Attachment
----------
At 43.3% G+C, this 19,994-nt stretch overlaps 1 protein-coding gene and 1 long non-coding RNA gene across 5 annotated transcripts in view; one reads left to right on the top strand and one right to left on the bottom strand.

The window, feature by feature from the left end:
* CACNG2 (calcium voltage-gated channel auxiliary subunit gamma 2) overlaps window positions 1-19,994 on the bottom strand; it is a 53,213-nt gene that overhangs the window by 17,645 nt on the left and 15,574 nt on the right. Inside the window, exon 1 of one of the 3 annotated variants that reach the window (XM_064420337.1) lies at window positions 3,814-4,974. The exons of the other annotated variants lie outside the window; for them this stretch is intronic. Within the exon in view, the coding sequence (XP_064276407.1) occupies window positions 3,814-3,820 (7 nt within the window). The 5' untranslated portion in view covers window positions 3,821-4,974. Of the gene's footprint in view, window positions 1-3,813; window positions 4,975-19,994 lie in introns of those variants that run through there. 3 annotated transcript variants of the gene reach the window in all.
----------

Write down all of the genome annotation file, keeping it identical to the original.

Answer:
At 43.3% G+C, this 19,994-nt stretch overlaps 1 protein-coding gene and 1 long non-coding RNA gene across 5 annotated transcripts in view; one reads left to right on the top strand and one right to left on the bottom strand.

The window, feature by feature from the left end:
* CACNG2 (calcium voltage-gated channel auxiliary subunit gamma 2) overlaps window positions 1-19,994 on the bottom strand; it is a 53,213-nt gene that overhangs the window by 17,645 nt on the left and 15,574 nt on the right. Inside the window, exon 1 of one of the 3 annotated variants that reach the window (XM_064420337.1) lies at window positions 3,814-4,974. The exons of the other annotated variants lie outside the window; for them this stretch is intronic. Within the exon in view, the coding sequence (XP_064276407.1) occupies window positions 3,814-3,820 (7 nt within the window). The 5' untranslated portion in view covers window positions 3,821-4,974. Of the gene's footprint in view, window positions 1-3,813; window positions 4,975-19,994 lie in introns of those variants that run through there. 3 annotated transcript variants of the gene reach the window in all.